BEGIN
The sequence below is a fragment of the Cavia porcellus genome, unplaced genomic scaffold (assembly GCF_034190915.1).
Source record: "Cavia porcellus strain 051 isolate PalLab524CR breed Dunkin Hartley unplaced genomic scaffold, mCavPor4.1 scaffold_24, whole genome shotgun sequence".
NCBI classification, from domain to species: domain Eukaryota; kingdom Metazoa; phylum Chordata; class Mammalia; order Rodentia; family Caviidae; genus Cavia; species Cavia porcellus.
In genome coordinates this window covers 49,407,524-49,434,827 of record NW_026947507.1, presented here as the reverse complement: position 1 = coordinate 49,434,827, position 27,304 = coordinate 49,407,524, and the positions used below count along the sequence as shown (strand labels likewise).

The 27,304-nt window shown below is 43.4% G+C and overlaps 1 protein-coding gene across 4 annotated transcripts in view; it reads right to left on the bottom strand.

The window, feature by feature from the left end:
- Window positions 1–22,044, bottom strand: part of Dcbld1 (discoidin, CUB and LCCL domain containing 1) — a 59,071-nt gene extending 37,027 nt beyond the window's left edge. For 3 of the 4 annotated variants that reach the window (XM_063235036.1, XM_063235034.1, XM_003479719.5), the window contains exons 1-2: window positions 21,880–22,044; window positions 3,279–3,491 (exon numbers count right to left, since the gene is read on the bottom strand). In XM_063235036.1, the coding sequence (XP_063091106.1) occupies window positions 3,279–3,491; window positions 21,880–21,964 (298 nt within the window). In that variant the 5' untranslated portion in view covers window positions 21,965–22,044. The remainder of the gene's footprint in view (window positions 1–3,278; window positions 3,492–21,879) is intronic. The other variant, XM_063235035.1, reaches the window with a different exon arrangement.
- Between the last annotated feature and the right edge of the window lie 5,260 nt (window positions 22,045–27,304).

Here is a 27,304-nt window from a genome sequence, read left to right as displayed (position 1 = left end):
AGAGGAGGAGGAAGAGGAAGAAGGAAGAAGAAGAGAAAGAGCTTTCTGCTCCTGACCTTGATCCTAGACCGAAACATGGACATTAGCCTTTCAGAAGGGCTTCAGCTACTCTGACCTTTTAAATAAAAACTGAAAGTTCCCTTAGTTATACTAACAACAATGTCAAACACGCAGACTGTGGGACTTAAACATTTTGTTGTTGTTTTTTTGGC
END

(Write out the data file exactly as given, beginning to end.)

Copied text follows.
The sequence below is a fragment of the Cavia porcellus genome, unplaced genomic scaffold (assembly GCF_034190915.1).
Source record: "Cavia porcellus strain 051 isolate PalLab524CR breed Dunkin Hartley unplaced genomic scaffold, mCavPor4.1 scaffold_24, whole genome shotgun sequence".
NCBI classification, from domain to species: domain Eukaryota; kingdom Metazoa; phylum Chordata; class Mammalia; order Rodentia; family Caviidae; genus Cavia; species Cavia porcellus.
In genome coordinates this window covers 49,407,524-49,434,827 of record NW_026947507.1, presented here as the reverse complement: position 1 = coordinate 49,434,827, position 27,304 = coordinate 49,407,524, and the positions used below count along the sequence as shown (strand labels likewise).

The 27,304-nt window shown below is 43.4% G+C and overlaps 1 protein-coding gene across 4 annotated transcripts in view; it reads right to left on the bottom strand.

The window, feature by feature from the left end:
- Window positions 1–22,044, bottom strand: part of Dcbld1 (discoidin, CUB and LCCL domain containing 1) — a 59,071-nt gene extending 37,027 nt beyond the window's left edge. For 3 of the 4 annotated variants that reach the window (XM_063235036.1, XM_063235034.1, XM_003479719.5), the window contains exons 1-2: window positions 21,880–22,044; window positions 3,279–3,491 (exon numbers count right to left, since the gene is read on the bottom strand). In XM_063235036.1, the coding sequence (XP_063091106.1) occupies window positions 3,279–3,491; window positions 21,880–21,964 (298 nt within the window). In that variant the 5' untranslated portion in view covers window positions 21,965–22,044. The remainder of the gene's footprint in view (window positions 1–3,278; window positions 3,492–21,879) is intronic. The other variant, XM_063235035.1, reaches the window with a different exon arrangement.
- Between the last annotated feature and the right edge of the window lie 5,260 nt (window positions 22,045–27,304).

Here is a 27,304-nt window from a genome sequence, read left to right as displayed (position 1 = left end):
AGAGGAGGAGGAAGAGGAAGAAGGAAGAAGAAGAGAAAGAGCTTTCTGCTCCTGACCTTGATCCTAGACCGAAACATGGACATTAGCCTTTCAGAAGGGCTTCAGCTACTCTGACCTTTTAAATAAAAACTGAAAGTTCCCTTAGTTATACTAACAACAATGTCAAACACGCAGACTGTGGGACTTAAACATTTTGTTGTTGTTTTTTTGGC